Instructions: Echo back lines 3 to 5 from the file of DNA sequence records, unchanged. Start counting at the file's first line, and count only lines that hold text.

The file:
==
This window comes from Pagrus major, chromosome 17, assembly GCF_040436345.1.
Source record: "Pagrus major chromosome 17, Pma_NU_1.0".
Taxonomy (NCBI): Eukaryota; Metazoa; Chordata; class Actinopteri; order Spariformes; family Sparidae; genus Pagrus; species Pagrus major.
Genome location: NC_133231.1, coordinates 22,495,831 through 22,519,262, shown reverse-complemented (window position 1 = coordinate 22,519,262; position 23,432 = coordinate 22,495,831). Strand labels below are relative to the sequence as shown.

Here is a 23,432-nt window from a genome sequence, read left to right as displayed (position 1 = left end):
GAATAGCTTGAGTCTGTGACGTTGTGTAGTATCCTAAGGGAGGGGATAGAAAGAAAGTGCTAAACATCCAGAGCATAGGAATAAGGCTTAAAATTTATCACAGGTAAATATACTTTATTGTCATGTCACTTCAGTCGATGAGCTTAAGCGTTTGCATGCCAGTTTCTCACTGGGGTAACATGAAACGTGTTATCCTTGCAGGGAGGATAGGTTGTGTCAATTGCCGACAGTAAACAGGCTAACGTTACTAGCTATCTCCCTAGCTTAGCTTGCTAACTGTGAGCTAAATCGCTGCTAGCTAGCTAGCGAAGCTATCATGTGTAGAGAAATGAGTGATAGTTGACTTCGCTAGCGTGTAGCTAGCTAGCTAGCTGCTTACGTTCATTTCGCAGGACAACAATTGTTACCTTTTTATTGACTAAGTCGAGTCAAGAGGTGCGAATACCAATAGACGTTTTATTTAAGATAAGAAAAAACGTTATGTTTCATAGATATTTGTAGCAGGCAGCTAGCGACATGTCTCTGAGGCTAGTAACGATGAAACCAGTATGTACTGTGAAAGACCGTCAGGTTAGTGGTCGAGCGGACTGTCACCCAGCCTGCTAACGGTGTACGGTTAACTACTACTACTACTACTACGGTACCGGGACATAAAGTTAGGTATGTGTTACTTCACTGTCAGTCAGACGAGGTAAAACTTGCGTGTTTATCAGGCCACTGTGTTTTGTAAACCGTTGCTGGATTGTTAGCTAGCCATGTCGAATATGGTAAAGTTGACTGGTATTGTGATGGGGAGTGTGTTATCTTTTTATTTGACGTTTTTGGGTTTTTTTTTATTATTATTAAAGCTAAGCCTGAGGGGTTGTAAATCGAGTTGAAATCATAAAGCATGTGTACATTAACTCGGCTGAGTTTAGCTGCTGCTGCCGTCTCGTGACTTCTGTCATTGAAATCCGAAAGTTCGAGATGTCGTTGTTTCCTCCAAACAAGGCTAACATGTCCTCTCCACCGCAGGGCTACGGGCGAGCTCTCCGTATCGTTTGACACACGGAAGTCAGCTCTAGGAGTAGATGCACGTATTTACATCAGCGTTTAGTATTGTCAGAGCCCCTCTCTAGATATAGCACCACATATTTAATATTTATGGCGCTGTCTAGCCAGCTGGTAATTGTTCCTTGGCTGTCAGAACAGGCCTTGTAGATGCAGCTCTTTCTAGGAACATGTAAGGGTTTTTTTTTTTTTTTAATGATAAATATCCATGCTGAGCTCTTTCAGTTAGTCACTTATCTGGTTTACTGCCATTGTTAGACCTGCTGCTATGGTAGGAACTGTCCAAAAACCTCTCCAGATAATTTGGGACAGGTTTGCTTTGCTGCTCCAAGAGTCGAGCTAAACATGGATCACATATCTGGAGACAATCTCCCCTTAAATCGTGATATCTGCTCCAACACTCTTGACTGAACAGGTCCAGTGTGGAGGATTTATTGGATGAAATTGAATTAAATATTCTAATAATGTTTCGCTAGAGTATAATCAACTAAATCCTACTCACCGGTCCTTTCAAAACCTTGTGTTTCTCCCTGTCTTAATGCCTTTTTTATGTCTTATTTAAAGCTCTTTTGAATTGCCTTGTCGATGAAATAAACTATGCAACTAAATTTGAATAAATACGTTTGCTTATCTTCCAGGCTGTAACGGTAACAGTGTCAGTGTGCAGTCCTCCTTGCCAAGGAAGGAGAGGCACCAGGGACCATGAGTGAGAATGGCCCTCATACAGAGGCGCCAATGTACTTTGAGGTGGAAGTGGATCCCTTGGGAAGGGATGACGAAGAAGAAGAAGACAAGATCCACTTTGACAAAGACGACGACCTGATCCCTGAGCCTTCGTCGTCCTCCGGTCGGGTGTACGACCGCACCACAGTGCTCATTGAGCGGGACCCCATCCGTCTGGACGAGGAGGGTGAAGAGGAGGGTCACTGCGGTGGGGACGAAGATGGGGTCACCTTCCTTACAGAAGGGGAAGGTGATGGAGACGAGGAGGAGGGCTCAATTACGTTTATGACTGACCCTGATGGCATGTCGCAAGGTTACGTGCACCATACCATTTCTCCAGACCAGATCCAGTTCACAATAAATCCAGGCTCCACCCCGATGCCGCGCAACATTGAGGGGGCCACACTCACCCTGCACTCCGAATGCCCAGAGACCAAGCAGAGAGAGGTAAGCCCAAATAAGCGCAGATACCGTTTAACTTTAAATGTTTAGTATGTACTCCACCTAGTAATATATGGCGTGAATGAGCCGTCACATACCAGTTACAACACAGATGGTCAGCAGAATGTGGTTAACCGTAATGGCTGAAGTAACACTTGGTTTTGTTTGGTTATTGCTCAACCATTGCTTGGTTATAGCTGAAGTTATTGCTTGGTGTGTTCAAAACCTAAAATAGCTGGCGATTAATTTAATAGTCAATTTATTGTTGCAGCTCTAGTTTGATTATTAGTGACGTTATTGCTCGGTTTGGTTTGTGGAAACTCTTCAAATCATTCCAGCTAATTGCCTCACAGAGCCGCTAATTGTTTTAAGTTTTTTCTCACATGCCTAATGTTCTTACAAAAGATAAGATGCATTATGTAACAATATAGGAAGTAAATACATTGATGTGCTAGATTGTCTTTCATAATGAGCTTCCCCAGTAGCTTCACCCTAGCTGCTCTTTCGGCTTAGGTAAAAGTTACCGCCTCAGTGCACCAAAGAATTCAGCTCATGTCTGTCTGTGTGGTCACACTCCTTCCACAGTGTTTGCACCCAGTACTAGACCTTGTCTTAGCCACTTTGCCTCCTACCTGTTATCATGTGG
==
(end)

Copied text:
Taxonomy (NCBI): Eukaryota; Metazoa; Chordata; class Actinopteri; order Spariformes; family Sparidae; genus Pagrus; species Pagrus major.
Genome location: NC_133231.1, coordinates 22,495,831 through 22,519,262, shown reverse-complemented (window position 1 = coordinate 22,519,262; position 23,432 = coordinate 22,495,831). Strand labels below are relative to the sequence as shown.

Here is a 23,432-nt window from a genome sequence, read left to right as displayed (position 1 = left end):